Anglo-Saxon tribes of Britain. The name was taken on by someone who worked as a mower, or field laborer. The surname Crowper was originally derived from the Old English word cropp, which means cut, which was quite common in Lancashire.
Early Origins of the Crowper family
Lancashire where they held a family seat from very ancient times, some say well before the Norman Conquest and the arrival of Duke William at Hastings in 1066 A.D.
Early History of the Crowper family
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Crowper Spelling Variations
hundred years ago, spelling variations of names were a common occurrence. Elements of Latin, French and other languages became incorporated into English through the Middle Ages, and name spellings changed even among the literate. The variations of the surname Crowper include Cropper, Crowper, Crapper and others.
Early Notables of the Crowper family (pre 1700)
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Migration of the Crowper family to the New World and Oceana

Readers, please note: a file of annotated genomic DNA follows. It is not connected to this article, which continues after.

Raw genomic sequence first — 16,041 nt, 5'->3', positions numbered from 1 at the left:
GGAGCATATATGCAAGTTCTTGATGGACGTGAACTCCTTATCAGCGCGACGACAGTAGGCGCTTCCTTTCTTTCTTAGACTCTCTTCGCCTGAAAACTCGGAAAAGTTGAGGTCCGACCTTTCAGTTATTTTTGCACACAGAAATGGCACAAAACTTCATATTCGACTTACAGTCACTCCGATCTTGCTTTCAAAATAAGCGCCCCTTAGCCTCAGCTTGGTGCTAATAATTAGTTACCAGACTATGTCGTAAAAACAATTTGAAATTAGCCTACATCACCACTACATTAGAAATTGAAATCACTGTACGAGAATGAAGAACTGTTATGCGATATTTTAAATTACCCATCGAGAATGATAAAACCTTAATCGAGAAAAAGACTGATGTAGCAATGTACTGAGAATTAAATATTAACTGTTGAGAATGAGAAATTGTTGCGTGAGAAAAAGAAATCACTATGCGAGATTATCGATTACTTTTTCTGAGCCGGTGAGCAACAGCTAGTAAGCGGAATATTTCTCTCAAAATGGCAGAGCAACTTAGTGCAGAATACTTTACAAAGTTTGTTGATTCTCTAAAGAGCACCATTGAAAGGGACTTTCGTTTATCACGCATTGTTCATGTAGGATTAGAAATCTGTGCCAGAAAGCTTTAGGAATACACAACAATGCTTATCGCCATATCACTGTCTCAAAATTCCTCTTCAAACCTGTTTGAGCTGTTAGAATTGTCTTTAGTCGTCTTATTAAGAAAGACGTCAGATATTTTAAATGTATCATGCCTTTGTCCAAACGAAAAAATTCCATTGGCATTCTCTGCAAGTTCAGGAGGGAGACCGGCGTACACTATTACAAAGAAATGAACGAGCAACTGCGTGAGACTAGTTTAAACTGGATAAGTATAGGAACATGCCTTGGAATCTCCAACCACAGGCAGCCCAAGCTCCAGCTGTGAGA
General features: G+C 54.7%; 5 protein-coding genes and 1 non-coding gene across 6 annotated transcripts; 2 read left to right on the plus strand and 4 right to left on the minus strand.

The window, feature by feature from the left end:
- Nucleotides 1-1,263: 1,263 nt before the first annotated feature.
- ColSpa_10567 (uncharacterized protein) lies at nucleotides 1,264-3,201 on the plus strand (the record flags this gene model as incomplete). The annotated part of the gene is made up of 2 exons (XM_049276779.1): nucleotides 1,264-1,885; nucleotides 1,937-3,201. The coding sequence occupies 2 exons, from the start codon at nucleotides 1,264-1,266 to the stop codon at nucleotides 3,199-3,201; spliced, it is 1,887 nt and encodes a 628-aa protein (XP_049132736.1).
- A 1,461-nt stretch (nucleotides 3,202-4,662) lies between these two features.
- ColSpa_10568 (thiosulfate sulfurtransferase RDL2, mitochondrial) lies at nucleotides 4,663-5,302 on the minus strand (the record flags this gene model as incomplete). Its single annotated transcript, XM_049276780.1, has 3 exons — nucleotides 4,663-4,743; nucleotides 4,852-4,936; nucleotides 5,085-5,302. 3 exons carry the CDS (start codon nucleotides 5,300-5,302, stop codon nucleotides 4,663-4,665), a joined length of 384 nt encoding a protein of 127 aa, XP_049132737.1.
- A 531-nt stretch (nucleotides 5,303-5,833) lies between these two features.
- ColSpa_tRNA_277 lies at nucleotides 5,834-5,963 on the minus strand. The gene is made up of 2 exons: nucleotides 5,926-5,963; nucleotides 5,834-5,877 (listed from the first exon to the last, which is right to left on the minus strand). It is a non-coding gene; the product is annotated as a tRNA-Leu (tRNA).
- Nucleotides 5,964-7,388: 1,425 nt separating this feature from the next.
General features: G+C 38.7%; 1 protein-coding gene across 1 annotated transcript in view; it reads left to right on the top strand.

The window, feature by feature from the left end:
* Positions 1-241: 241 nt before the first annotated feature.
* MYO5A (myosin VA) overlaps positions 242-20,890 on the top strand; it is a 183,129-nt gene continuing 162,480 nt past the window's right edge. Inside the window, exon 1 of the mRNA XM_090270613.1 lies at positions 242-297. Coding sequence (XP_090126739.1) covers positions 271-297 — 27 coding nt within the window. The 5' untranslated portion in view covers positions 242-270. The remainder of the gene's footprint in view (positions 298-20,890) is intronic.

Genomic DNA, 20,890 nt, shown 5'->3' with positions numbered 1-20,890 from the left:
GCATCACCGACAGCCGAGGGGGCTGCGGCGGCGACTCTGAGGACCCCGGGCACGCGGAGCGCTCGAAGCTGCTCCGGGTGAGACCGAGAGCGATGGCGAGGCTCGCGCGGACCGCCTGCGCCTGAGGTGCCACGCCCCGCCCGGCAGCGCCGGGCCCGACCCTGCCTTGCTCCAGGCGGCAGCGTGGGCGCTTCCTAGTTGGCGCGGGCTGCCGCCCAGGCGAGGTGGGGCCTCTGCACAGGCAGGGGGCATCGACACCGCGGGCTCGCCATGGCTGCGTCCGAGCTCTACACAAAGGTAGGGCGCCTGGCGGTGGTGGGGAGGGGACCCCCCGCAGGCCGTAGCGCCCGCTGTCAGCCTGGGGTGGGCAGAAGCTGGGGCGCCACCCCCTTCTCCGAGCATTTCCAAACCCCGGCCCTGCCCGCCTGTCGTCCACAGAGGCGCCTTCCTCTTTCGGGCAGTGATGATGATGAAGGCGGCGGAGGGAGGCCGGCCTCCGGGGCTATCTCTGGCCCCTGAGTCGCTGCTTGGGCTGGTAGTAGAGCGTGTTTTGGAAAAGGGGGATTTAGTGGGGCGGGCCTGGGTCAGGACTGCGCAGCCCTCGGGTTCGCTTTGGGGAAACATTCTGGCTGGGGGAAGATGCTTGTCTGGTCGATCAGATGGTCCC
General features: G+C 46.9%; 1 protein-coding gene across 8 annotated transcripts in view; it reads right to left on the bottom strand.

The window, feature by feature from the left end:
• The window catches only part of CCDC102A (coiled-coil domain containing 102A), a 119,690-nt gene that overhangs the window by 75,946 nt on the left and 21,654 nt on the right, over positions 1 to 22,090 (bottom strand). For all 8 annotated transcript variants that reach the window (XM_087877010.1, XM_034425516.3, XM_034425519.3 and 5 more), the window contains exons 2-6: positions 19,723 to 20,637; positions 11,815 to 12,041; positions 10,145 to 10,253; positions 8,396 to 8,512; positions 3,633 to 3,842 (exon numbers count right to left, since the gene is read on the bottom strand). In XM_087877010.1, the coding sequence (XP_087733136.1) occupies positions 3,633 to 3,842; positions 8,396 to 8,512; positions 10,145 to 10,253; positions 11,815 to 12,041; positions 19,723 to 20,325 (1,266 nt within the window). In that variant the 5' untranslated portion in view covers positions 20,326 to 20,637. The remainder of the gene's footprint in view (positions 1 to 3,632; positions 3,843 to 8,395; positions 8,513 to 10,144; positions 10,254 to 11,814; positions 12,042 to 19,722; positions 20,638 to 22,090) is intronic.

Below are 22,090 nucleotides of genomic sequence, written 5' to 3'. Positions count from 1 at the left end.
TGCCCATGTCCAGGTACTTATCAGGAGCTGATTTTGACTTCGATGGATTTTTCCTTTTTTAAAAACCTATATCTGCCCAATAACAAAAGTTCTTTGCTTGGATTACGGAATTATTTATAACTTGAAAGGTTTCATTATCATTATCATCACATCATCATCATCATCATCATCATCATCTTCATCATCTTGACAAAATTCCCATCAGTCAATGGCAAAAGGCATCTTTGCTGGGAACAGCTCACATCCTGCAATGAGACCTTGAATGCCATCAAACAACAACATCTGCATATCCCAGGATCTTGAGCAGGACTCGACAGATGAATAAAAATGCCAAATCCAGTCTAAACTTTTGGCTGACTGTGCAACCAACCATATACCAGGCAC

A great wave of immigration to the New World was the result of the enormous political and religious disarray that struck England at that time. Families left for the New World in extremely large numbers. The long journey was the end of many immigrants and many more arrived sick and starving. Still, those who made it were rewarded with an opportunity far greater than they had known at home in England. These emigrant families went on to make significant contributions to these emerging colonies in which they settled. Some of the first North American settlers carried this name or one of its variants: Gilbert Cropper, who came to Maryland in 1668; John Cropper, who arrived in Maryland in 1680; William Cropper, a bonded passenger, who came to Maryland in 1722.
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